I remembered that I wanted to post something about the great nation of Russia. It is the birthplace of modern Communism and a haven for architects with blurred vision and a fetish for concrete. It is a country where 60 hours a week is considered lazy (only reasonable if you are 8 years old) and there is only one kind of winter coat (unisex and who doesn’t love the color gray?). And from this vast nation comes some of the greatest literature created. My personal favorites being Mikhail Bulgakov and Yevgeny Zamyatin. Bulgakov’s masterpiece being The Master and Margarita and Zamyatin’s being We. The former is a hilarious take on the ridiculous nature of Communist Bureaucracy under Stalin (no wonder it was banned there until 1980). Though a great book I would like to dedicate the majority of this post to We.
This book is what can be considered the first dystopian novel of the twentieth century. Being the first, it is a forerunner and model for the rest of the dystopian novels such as 1984 and Brave New World. Published in 1927 in pieces in various magazines (and not till 1952 as a full novel) it is a book which grows out of the budding Communist mindset which Stalin had begun to instill within his people. It is set in the far distant future, several thousand years after the Communist Revolution. The main character, named D-503, believes in the preciseness of mathematics, and the comfort of a single party government. He feels that the world is cleansed by having complete uniformity. He does not believe, he does not desire, he simply does what is asked of him.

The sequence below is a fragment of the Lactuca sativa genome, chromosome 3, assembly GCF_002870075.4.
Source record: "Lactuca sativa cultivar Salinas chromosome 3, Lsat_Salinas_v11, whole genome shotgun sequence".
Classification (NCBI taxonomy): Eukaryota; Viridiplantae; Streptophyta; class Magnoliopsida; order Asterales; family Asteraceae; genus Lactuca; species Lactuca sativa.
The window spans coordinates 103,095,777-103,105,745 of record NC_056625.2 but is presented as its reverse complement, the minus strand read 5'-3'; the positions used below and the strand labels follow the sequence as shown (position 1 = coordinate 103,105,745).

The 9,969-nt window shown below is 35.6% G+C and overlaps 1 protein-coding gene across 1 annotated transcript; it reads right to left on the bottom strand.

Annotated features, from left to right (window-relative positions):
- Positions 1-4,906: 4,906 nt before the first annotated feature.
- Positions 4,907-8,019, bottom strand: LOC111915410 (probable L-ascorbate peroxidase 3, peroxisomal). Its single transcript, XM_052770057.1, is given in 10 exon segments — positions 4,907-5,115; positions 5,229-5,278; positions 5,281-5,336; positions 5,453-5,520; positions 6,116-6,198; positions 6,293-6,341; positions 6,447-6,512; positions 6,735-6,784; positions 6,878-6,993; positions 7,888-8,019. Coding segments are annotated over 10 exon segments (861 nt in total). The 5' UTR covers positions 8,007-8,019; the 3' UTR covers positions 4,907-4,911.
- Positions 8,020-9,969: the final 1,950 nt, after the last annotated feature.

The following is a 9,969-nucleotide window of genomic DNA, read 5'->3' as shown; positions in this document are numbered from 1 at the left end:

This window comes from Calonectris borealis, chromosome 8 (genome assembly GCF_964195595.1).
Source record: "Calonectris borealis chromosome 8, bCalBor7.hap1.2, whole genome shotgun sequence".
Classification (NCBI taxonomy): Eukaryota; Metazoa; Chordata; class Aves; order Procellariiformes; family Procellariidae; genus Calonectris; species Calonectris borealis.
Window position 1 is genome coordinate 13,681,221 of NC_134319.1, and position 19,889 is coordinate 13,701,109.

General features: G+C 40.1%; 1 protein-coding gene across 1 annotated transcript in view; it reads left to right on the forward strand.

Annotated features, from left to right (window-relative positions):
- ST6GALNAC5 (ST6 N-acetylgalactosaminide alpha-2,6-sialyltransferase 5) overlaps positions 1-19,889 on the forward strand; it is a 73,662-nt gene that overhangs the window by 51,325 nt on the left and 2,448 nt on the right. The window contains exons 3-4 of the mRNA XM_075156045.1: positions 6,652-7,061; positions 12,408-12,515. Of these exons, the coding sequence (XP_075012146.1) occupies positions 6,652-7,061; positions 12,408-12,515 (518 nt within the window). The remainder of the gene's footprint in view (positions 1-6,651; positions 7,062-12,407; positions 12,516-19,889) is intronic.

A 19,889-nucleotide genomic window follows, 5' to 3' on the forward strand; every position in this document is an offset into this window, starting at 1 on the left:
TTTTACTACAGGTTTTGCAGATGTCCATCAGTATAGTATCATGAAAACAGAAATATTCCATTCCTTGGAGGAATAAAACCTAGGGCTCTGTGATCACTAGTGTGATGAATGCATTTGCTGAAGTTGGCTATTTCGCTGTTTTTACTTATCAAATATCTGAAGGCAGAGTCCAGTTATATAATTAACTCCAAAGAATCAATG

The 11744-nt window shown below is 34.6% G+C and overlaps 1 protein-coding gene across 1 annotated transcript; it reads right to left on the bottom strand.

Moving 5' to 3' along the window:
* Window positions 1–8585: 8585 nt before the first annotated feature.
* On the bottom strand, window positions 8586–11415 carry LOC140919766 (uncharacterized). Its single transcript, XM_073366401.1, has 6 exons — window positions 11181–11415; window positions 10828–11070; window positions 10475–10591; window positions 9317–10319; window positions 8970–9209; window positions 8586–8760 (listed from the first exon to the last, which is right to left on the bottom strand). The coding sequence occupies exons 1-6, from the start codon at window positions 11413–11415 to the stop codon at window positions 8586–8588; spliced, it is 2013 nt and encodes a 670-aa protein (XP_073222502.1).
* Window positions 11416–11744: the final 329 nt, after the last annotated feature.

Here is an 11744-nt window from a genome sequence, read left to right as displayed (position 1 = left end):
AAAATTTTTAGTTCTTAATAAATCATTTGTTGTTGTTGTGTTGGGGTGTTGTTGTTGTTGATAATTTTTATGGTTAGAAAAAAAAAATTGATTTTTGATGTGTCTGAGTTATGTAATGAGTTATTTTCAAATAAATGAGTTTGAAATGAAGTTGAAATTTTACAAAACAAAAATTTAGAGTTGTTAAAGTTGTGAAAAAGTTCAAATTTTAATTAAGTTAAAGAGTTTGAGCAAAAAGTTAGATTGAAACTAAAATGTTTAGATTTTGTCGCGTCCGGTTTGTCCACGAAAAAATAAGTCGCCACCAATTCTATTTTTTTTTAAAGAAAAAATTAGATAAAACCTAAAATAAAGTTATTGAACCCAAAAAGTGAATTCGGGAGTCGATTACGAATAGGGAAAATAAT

This idea of freedom coming through the mechanization of the self is an idea I have long considered. To become a wheel or a cog is the idea presented through the industrial revolution. The theoriticians out of Bolshevik Russia decided to take this idea several steps further. I best grasp the ideas of Communist Russia through two psychological principals. First, the development of the Homo Soveiticus, the model Communist man who acts wholly for the party. Though usually used as a snide offhand insult in modern Russia, the idea can be rearranged to represent the proletarian who acts as the machine cog. The second important idea develops from the first. We can interpret the single entity working for the grater good as a cell in a tissue, and a tissue as part of an organism. It is this concept, a person as unthinking cell in an entity, that is the basis of Zamyatin’s novel. It was his belief that the Communist system was not something new, but instead an ideology taken to such an extreme that it caused a fundamental rearrangement of the concept of humanity. It was clear to him, and to Stalin/ Lenin, that the Soviet system was not just a single party government, but a single mind government.